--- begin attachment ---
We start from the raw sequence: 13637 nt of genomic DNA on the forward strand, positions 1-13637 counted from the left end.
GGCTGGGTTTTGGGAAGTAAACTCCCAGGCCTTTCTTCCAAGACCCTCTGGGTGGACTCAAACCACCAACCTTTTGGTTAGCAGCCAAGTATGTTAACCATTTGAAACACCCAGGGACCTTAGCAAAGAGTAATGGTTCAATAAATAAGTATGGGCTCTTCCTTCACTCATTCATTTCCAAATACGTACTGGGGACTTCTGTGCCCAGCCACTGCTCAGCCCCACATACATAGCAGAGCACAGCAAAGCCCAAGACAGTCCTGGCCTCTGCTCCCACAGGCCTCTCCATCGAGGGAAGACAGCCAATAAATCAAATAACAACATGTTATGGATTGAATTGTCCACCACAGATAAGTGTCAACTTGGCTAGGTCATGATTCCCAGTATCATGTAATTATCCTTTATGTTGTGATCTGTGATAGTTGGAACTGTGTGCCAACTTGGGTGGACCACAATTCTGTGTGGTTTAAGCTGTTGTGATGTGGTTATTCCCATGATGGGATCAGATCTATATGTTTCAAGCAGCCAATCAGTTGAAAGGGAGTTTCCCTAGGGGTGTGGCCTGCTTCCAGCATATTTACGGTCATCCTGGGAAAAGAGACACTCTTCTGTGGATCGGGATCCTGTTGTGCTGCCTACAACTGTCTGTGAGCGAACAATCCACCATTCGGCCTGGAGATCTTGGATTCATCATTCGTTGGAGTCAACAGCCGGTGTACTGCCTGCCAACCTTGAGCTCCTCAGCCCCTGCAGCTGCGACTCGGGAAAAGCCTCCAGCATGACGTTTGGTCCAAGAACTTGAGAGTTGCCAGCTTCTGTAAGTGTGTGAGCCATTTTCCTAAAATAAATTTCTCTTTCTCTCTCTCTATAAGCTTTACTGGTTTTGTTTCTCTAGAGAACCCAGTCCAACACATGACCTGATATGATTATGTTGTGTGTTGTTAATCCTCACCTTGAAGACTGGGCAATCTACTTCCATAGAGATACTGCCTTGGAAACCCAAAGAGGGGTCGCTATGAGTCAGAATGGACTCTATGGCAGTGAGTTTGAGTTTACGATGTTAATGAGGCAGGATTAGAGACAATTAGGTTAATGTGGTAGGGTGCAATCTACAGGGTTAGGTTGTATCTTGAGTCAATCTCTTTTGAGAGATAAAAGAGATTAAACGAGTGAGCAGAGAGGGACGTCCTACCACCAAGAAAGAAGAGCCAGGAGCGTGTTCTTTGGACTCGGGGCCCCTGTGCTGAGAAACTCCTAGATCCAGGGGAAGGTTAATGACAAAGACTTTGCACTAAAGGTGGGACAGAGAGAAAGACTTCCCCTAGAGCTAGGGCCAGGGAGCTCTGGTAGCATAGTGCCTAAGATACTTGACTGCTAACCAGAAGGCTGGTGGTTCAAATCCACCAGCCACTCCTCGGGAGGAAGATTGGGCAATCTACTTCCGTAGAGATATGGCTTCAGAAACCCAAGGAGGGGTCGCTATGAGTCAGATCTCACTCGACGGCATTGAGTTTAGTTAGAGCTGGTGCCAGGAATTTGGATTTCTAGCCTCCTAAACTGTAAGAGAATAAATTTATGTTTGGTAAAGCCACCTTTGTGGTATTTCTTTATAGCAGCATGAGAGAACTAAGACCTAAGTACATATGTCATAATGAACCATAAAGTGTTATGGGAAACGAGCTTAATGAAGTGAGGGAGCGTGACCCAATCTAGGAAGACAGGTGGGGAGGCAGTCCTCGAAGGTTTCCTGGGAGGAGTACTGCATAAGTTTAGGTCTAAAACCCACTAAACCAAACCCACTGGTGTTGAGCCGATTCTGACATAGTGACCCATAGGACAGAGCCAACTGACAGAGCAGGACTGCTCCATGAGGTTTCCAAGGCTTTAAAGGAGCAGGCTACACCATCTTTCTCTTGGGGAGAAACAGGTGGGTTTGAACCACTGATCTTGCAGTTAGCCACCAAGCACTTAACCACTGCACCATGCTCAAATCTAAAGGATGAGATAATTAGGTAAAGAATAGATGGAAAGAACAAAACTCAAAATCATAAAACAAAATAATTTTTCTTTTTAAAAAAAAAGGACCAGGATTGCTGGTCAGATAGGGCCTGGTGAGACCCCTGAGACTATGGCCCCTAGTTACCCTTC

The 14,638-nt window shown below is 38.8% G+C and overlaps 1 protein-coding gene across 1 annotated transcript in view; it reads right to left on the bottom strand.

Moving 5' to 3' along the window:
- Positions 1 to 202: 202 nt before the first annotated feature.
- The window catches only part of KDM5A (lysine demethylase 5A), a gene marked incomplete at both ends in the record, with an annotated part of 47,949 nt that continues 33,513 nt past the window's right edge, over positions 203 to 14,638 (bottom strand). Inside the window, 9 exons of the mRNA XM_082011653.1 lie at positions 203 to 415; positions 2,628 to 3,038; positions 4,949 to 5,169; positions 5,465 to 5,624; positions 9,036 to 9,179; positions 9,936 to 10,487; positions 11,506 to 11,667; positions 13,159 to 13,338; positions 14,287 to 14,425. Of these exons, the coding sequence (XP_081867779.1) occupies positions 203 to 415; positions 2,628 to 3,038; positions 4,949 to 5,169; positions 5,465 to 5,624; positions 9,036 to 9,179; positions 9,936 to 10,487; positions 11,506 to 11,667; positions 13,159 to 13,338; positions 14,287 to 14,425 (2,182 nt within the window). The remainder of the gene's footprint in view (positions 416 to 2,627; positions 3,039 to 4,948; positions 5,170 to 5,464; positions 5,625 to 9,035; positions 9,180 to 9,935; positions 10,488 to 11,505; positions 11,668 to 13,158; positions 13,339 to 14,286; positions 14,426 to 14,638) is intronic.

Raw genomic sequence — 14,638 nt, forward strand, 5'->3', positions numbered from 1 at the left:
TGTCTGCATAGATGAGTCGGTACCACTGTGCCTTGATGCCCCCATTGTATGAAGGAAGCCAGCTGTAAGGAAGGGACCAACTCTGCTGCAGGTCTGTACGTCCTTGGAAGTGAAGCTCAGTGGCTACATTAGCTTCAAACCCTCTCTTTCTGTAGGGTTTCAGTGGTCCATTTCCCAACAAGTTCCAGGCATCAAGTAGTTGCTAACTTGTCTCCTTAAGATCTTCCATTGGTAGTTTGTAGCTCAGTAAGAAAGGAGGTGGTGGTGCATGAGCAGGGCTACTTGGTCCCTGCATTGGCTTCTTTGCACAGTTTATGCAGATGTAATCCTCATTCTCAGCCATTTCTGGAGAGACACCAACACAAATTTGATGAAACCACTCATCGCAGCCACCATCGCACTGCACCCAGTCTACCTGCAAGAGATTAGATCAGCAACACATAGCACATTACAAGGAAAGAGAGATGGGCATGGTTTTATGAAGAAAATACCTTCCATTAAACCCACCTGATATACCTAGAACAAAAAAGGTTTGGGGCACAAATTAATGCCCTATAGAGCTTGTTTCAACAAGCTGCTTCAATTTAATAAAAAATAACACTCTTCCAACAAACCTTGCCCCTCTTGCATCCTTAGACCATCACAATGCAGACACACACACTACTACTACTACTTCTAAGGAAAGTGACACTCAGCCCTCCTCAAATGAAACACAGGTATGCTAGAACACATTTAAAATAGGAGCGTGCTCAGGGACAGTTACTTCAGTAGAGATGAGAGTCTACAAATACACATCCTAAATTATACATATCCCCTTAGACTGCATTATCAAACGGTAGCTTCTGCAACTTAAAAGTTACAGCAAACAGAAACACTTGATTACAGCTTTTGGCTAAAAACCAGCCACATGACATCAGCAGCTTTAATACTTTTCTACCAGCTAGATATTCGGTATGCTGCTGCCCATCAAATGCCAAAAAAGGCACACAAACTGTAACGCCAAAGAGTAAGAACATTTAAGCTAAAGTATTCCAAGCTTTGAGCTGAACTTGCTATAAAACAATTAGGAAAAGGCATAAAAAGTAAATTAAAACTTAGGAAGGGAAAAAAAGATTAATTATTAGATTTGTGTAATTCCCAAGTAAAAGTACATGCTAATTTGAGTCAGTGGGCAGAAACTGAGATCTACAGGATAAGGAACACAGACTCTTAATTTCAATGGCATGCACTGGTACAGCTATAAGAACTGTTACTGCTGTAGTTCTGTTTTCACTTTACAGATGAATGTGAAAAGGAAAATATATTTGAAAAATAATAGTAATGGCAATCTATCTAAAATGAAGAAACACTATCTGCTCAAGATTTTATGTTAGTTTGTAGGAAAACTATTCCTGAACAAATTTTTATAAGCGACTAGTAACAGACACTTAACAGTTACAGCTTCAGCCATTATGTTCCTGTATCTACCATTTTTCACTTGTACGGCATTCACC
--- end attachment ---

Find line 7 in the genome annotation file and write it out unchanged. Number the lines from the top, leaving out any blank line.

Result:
Raw genomic sequence — 14,638 nt, forward strand, 5'->3', positions numbered from 1 at the left: